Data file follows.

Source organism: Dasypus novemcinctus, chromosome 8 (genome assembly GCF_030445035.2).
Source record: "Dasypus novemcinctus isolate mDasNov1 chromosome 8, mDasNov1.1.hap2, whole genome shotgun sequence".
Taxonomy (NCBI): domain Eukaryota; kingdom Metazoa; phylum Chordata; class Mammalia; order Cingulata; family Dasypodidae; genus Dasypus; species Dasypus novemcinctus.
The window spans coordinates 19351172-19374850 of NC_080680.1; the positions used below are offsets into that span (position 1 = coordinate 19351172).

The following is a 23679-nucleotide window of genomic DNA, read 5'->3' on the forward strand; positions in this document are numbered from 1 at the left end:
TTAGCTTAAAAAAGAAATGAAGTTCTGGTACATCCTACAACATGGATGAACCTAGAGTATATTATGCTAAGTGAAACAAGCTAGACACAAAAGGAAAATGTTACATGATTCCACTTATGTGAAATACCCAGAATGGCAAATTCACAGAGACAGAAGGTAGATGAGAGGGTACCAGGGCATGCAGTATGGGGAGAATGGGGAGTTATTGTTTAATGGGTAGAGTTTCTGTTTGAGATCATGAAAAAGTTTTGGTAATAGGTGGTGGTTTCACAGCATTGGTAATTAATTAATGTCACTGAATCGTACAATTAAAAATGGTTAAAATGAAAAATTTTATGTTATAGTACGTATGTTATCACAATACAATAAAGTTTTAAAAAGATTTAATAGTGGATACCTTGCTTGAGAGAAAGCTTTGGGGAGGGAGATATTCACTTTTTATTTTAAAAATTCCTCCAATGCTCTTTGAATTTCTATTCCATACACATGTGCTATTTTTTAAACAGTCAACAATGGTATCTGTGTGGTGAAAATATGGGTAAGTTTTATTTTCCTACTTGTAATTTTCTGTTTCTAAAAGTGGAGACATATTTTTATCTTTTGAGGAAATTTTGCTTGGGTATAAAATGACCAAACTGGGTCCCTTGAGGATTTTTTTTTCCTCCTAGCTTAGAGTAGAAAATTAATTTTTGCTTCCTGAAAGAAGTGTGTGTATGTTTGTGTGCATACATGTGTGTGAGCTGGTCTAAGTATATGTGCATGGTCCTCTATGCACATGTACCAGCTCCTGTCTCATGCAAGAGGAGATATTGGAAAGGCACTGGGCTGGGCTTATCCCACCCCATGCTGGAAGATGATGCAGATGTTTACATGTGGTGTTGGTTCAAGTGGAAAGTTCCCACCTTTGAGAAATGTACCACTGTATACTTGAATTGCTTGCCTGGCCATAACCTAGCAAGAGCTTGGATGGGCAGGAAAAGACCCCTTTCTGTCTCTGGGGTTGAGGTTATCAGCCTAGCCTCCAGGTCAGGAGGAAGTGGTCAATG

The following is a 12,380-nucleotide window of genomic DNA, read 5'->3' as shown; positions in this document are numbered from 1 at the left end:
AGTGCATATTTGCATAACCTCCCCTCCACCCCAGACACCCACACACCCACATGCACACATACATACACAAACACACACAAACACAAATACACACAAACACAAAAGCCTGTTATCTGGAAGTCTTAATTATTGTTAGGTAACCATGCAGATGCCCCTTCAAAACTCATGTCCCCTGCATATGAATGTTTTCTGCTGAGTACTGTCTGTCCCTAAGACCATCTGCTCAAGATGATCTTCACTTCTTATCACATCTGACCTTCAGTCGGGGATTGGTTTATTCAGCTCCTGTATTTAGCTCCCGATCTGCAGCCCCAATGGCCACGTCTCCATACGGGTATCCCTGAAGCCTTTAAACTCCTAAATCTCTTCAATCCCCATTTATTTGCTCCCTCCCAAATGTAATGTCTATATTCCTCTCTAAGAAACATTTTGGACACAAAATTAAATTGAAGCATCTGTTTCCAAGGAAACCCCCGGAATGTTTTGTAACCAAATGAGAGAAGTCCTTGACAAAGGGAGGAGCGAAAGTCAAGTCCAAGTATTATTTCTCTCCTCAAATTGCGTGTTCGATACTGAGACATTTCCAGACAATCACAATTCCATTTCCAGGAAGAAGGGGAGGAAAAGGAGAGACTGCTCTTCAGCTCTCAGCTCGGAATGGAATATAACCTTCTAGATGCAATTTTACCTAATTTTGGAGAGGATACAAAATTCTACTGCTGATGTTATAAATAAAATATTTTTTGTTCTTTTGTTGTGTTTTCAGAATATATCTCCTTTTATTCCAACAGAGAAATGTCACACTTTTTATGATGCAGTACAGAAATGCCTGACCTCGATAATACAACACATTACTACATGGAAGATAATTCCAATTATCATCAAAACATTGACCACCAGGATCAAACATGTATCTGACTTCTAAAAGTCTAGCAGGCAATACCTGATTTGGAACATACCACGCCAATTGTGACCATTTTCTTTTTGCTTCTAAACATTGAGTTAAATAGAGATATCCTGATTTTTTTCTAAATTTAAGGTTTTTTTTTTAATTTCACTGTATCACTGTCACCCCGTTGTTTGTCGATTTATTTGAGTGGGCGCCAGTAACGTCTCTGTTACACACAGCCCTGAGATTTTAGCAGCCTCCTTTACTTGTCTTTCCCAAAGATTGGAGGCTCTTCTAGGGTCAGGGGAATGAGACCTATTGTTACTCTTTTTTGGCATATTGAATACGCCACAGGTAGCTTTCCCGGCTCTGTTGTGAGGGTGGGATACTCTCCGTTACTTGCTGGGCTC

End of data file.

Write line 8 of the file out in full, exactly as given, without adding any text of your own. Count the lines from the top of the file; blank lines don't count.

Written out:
AGTGCATATTTGCATAACCTCCCCTCCACCCCAGACACCCACACACCCACATGCACACATACATACACAAACACACACAAACACAAATACACACAAACACAAAAGCCTGTTATCTGGAAGTCTTAATTATTGTTAGGTAACCATGCAGATGCCCCTTCAAAACTCATGTCCCCTGCATATGAATGTTTTCTGCTGAGTACTGTCTGTCCCTAAGACCATCTGCTCAAGATGATCTTCACTTCTTATCACATCTGACCTTCAGTCGGGGATTGGTTTATTCAGCTCCTGTATTTAGCTCCCGATCTGCAGCCCCAATGGCCACGTCTCCATACGGGTATCCCTGAAGCCTTTAAACTCCTAAATCTCTTCAATCCCCATTTATTTGCTCCCTCCCAAATGTAATGTCTATATTCCTCTCTAAGAAACATTTTGGACACAAAATTAAATTGAAGCATCTGTTTCCAAGGAAACCCCCGGAATGTTTTGTAACCAAATGAGAGAAGTCCTTGACAAAGGGAGGAGCGAAAGTCAAGTCCAAGTATTATTTCTCTCCTCAAATTGCGTGTTCGATACTGAGACATTTCCAGACAATCACAATTCCATTTCCAGGAAGAAGGGGAGGAAAAGGAGAGACTGCTCTTCAGCTCTCAGCTCGGAATGGAATATAACCTTCTAGATGCAATTTTACCTAATTTTGGAGAGGATACAAAATTCTACTGCTGATGTTATAAATAAAATATTTTTTGTTCTTTTGTTGTGTTTTCAGAATATATCTCCTTTTATTCCAACAGAGAAATGTCACACTTTTTATGATGCAGTACAGAAATGCCTGACCTCGATAATACAACACATTACTACATGGAAGATAATTCCAATTATCATCAAAACATTGACCACCAGGATCAAACATGTATCTGACTTCTAAAAGTCTAGCAGGCAATACCTGATTTGGAACATACCACGCCAATTGTGACCATTTTCTTTTTGCTTCTAAACATTGAGTTAAATAGAGATATCCTGATTTTTTTCTAAATTTAAGGTTTTTTTTTTAATTTCACTGTATCACTGTCACCCCGTTGTTTGTCGATTTATTTGAGTGGGCGCCAGTAACGTCTCTGTTACACACAGCCCTGAGATTTTAGCAGCCTCCTTTACTTGTCTTTCCCAAAGATTGGAGGCTCTTCTAGGGTCAGGGGAATGAGACCTATTGTTACTCTTTTTTGGCATATTGAATACGCCACAGGTAGCTTTCCCGGCTCTGTTGTGAGGGTGGGATACTCTCCGTTACTTGCTGGGCTC